“Sharp, British cooking set against stunning countryside” - AA Inspector
BAINBRIDGE, NORTH YORKSHIRE
- Social distancing and safety measures in place
- Follows government and industry guidelines for COVID-19
- Signed up to the AA COVID Confident Charter
PPE is available for staff and guests.
Our Inspector's view
Dating from the start of the 17th century, Yorebridge House is set in the former headmaster’s house of the old grammar school. Today, the buildings make a living as a fine country hotel, with the Yorkshire Dales unfolding all around. The public areas and guest rooms have been decorated to perfection, while an understated neutral contemporary style fits the bill in the dining room. Dan Shotton and his brigade champion the region’s produce in menus that reflect ambition and a desire to impress via modern British ideas executed with skill and creativity, but without undue complication. The kitchen’s flair for comforting, intuitive flavour combinations is clear from the off, as when beef carpaccio is teamed with celeriac and shimeji mushrooms. Intense flavours show up in mains, in well-balanced combinations of, say, Wensleydale lamb with turnips, or Nidderdale chicken with girolles and broccoli. If you’re an aficionado of rhubarb, you're in the right county, and could find it teaming up with wood pigeon. The finale might be based on luxuriant 72% chocolate accessorised with honeycomb and cherry sorbet.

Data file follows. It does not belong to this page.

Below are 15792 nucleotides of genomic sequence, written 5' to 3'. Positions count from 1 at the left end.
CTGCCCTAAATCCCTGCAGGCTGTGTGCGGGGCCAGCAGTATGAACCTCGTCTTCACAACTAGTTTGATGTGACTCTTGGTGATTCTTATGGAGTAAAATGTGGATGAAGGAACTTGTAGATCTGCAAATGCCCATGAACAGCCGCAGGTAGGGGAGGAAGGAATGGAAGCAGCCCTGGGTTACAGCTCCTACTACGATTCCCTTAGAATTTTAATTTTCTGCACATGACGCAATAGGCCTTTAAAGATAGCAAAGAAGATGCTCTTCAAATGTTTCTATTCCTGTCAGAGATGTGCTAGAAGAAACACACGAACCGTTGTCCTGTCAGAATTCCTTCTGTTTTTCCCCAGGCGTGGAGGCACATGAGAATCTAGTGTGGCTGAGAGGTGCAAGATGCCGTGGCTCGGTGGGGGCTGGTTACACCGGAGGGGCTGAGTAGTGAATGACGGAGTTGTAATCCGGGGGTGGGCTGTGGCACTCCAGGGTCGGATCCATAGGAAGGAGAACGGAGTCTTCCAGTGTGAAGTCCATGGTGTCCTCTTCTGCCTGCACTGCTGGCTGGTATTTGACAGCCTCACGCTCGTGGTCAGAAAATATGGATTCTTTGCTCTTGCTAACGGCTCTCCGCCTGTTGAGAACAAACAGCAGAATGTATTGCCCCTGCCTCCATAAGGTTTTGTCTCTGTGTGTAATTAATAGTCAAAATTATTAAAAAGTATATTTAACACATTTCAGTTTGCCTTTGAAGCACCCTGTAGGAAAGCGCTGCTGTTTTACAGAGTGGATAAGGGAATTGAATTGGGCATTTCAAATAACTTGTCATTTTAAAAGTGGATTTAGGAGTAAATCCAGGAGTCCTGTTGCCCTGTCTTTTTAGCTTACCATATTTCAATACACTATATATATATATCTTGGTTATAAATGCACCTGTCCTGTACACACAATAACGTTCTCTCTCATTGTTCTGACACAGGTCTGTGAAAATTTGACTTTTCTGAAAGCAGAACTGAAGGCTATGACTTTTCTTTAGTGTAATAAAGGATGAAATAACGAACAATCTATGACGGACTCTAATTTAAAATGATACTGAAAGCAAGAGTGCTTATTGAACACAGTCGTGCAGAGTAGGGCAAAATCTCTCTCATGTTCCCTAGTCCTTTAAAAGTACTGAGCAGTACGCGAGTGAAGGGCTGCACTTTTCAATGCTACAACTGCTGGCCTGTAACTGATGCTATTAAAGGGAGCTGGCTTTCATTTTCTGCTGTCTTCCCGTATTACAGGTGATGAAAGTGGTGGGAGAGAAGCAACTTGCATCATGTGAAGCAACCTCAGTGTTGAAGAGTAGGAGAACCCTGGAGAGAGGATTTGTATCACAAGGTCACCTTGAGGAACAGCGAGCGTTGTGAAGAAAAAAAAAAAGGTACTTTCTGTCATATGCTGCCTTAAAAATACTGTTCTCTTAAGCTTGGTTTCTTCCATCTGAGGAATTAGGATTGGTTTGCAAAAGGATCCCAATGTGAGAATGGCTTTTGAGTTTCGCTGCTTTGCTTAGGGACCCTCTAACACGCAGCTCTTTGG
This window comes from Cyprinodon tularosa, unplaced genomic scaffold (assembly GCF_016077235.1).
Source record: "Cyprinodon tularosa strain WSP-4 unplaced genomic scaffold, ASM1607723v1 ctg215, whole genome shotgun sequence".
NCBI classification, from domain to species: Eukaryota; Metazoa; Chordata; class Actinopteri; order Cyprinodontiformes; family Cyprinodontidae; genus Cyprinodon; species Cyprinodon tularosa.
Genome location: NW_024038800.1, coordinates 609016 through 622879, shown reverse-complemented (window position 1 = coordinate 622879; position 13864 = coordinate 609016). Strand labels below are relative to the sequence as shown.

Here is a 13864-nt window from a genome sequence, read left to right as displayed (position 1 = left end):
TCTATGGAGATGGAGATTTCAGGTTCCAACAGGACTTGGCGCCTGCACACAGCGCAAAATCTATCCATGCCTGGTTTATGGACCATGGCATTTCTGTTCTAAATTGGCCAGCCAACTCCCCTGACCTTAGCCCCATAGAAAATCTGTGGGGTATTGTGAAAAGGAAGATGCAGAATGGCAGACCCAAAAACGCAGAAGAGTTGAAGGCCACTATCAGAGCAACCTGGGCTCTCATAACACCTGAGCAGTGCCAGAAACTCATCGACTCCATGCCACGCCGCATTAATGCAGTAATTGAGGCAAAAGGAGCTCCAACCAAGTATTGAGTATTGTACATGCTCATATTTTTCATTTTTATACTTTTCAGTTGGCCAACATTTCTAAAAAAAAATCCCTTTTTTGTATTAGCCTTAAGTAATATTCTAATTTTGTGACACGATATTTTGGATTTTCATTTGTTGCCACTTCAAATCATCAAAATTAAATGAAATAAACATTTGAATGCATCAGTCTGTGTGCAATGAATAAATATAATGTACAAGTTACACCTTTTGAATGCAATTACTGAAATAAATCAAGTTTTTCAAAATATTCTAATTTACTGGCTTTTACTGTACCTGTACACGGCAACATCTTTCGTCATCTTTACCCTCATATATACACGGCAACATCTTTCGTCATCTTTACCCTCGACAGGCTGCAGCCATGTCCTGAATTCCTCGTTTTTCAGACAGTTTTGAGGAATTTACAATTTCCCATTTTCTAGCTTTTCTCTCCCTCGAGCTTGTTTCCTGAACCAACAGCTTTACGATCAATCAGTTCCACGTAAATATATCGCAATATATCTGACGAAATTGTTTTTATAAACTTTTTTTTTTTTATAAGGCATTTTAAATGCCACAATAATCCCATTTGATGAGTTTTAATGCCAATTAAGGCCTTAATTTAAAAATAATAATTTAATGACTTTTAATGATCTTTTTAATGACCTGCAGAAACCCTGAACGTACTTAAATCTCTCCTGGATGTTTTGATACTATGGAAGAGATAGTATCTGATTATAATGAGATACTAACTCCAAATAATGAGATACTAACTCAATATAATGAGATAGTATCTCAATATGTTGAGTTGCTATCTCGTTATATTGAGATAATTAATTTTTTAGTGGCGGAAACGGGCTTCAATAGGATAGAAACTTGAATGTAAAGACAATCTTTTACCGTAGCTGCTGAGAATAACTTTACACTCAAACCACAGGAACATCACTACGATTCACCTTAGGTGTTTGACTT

Facilities – at a glance
- Seats: 35
- Private dining available
- On-site parking available
- Wheelchair accessible
- Steps for wheelchair: 2
- Accessible toilets
- Assist dogs welcome
- Open all year
- Lunch served from: 12
- Lunch served until: 3
- Dinner served from: 7
- Dinner served until: 9
- Wines under £30: 10
- Wines over £30:
- Wines by the glass: 8
- Cuisine style: Modern British
- Vegetarian menu
Also in the area
About the area
Discover North Yorkshire
North Yorkshire, with its two National Parks and two designated Areas of Outstanding Natural Beauty, is England’s largest county and one of the most rural. This is prime walking country, from the heather-clad heights of the North York Moors to the limestone country that is so typical of the Yorkshire Dales – a place of contrasts and discoveries, of history and legend.
The coastline offers its own treasures, from the fishing villages of Staithes and Robin Hood Bay to Scarborough, one time Regency spa and Victorian bathing resort. In the 1890s, the quaint but bustling town of Whitby provided inspiration for Bram Stoker, who set much of his novel, Dracula, in the town. Wizarding enthusiasts head to the village of Goathland, which is the setting for the Hogwarts Express stop at Hogsmeade station in the Harry Potter films.
York is a city of immense historical significance. It was capital of the British province under the Romans in AD 71, a Viking settlement in the 10th century, and in the Middle Ages its prosperity depended on the wool trade. Its city walls date from the 14th century and are among the finest in Europe. However, the gothic Minster, built between 1220 and 1470, is York’s crowning glory.
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